Your Health: Ulcerative Colitis and Colorectal Cancer Risk

(C) 2011, Written by Will Blesch

The topic of chronic Ulcerative Colitis, which is a type of inflammatory bowel disease (IBD) that affects the lining of the large intestine (colon) and rectum, came up recently when a close friend of mine divulged that his health has been acutely affected by it.

Since then, my friend has been to the doctor numerous times, has had a colonoscopy, and has had a ton of discomfort from the condition’s symptoms.  So far, the cause of Ulcerative Colitis is unknown.  It is known though, that people with this condition also have problems with their immune system. Whether the immune disorder or Ulcerative Colitis occurs first is still a mystery.

The biggest health risk with Ulcerative Colitis is the fact that it increases the risk for colorectal cancer. This is because the condition causes chronic inflammation of the lining of the large intestine and rectum.

According to Current Drug Targets, “There is a strong association between chronic inflammation and cancer formation.”

Treatment involves either surgery or some type of drug therapy. The drug therapy involved utilizes anti-inflammatory drugs such as Sulfasalazine (Azulfidine), Mesalamine (Asacol, Rowasa, others), balsalazide (Colazal) and olsalazine (Dipentum), and Corticosteroids.

As with many drugs developed, produced and marketed by the major pharmaceutical companies, most of the above mentioned drugs have a load of side effects.

According to Nature Reviews Rheumatology (formerly published as Nature Clinical Practice Rheumatology), “Sulfasalazine and azathioprine are among the most important causes of acute hepatotoxicity. Because such a large number of people take NSAIDs, even the rare occurrence of hepatotoxicity from these agents might contribute substantially to the total burden of drug-induced liver disease.”

Some of the minor side effects for Sulfasalazine include: nausea, vomiting, diarrhea, heartburn and headache.

When it comes to Mesalamine, there are not quite as many side effects as with Sulfasalazine.

However, in at least one case, there was a significant side effect which was an eosinophilic variant of Wegener’s granulomatosis.  (Wegener’s granulomatosis is a rare disorder in which blood vessels become inflamed, making it hard for blood to flow.)

As for Corticosteroids, these have numerous side effects, including weight gain, excessive facial hair, high blood pressure, type 2 diabetes, osteoporosis and an increased susceptibility to infections. Thankfully these are usually prescribed for a very limited amount of time.

In vast contrast, there are alternative therapies which are much easier on the gut, and that have significant anti-inflammatory properties. Some of the natural remedies for Ulcerative Colitis include Boswellia which is an herb that comes from a tree native to India.

An article in Planta Medica says, “Oleogum resins from BOSWELLIA species are used in traditional medicine inIndiaand African countries for the treatment of a variety of diseases…clinical studies, so far with pilot character, suggest efficacy in some autoimmune diseases including rheumatoid arthritis, Crohn’s disease, ulcerative colitis and bronchial asthma. Side effects are not severe when compared to modern drugs used for the treatment of these diseases.”

Aloe Vera oral gel has also shown some anti-inflammatory properties and has helped those with chronic Ulcerative Colitis.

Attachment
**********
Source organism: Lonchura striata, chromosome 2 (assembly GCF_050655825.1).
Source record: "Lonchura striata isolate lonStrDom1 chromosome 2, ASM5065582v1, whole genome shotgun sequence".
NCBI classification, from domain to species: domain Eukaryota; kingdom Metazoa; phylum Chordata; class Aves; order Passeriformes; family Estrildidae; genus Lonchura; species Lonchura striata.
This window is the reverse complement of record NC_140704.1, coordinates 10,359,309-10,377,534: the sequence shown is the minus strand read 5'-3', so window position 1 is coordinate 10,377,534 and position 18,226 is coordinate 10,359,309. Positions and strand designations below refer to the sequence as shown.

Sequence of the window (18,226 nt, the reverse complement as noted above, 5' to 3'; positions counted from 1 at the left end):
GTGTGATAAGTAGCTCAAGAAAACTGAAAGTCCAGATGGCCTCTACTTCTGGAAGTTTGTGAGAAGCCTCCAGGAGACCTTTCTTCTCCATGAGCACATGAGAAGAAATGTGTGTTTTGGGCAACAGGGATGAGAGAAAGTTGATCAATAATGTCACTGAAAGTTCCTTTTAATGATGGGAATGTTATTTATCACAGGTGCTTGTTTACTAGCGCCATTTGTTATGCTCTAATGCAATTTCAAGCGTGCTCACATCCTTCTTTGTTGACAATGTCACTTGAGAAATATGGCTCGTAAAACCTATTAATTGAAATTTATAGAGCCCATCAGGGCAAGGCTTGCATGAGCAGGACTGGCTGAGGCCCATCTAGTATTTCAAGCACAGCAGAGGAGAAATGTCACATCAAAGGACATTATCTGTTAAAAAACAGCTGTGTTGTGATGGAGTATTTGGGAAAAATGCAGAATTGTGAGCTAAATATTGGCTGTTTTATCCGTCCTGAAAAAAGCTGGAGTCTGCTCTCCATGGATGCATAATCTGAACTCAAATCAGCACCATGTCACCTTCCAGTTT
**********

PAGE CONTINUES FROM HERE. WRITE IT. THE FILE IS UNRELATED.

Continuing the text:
In a randomized, double-blind, placebo-controlled trial of oral aloe vera gel for active ulcerative colitis, “Oral aloe vera taken for 4 weeks produced a clinical response more often than placebo; it also reduced the histological disease activity and appeared to be safe. Further evaluation of the therapeutic potential of aloe vera gel in inflammatory bowel disease is needed.” (Alimentary Pharmacology & Therapeutics.)

Outside of drugs or natural, herbal remedies…activities that can help lower one’s risk for colorectal cancer when one has Ulcerative Colitis, include the following:

• Eat a healthy, antioxidant-rich diet, which may help to prevent cancer.
• Exercise often, which helps to move waste out of your body and can reduce your risk for colorectal cancer.

To me, it makes sense that once acute flare ups have been stopped, one should pursue a path of anti-inflammatory maintenance through the use of natural means.

At the very least, if it were me, I would be talking to my doctor about it. If your family doctor won’t talk about it…find a doctor who will, and who will discuss if not an exclusive use of natural remedies, at least a combination of natural and conventional medicines.
References:
Aithal GPMedscape,  “Hepatotoxicity related to antirheumatic drugs.” Nature Reviews Rheumatology25 Jan. 2011

Ammon HP, “Boswellic acids in chronic inflammatory diseases.” Planta Medica, Oct.
2006

Langmead LFeakins RMGoldthorpe SHolt HTsironi EDe Silva AJewell DPRampton DS, “Randomized, double-blind, placebo-controlled trial of oral aloe vera gel for active ulcerative colitis.” Aliment Pharmacology & Therapeutics,1 April 2004

Fayaz MSultan ANawaz MSultan N, “Mesalazine-induced eosinophilic variant of Wegener’s granulomatosis in an ulcerative colitis patient.” Journal ofAyubMedicalCollege, Abbottabad: JAMC Oct. 2009
Affendi R, Ali R, Egan LJ. “How to Manage the Risk of Colorectal Cancer in Ulcerative Colitis.” Current Drug Targets,5 April 2011

Lee, Lexa W. “Can Ulcerative Colitis Increase Cancer Risk?” Everydayhealth.com17 March, 2009

Will Blesch is a freelance copywriter, professional blogger and media professional. If you’re looking for an experienced copywriter to take on a project, (ranging from full product launches to ghostwriting your organization’s blog) please get in touch and tell me how I can help.

will AT willblesch DOT com

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